Judicial System Report Offers No Radical Reform, Says Boyd
Carter, Kim, THE JOURNAL RECORD
A final report of the Special Commission to Study the Judicial System recommends some large changes, but not radical reform, said John L. Boyd, chairman of the commission.
The 15-member commission was appointed by state government officials and the Oklahoma Bar Association and compiled the report over a 14 month period.
Boyd said the commission was formed out of the belief that the judicial system could function better, faster and less expensively with changes within several areas.
One of the main features in the study, he said, is the section addressing alternatives to dispute resolution. The commission studied the use of settlement conferences in connection with civil litigation, use of summary jury trials in civil cases, and mandatory mediation.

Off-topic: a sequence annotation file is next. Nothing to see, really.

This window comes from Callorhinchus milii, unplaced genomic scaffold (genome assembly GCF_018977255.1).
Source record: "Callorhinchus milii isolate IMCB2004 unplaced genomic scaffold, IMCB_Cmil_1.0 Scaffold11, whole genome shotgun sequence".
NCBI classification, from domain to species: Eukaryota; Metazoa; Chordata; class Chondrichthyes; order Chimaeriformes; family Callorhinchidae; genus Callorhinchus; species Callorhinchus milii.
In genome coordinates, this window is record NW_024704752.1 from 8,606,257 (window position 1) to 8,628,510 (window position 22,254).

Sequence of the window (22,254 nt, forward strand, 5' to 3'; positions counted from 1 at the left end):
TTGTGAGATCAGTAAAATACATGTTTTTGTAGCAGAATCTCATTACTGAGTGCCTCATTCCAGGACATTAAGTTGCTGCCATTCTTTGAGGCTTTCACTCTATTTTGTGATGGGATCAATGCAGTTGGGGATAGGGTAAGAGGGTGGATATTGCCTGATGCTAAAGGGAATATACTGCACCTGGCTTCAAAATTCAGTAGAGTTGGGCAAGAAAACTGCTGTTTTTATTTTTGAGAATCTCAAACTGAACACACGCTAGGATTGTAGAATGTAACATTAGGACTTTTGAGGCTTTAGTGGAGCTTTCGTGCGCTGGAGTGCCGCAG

"The use of mediation would not only speed up the process, but litigants would have a better feeling concerning the outcome - they would be participants rather than spectators," Boyd said.
The report recommends using manditory settlement conferences and arbitration in civil cases where the amount in dispute is less than $25,000 and manditory mediation in domestic relations and small claims cases.
To alleviate some of the burden of the supreme court, the commission said all appeals from the trial court should go directly to the court of appeals, bypassing the supreme court. …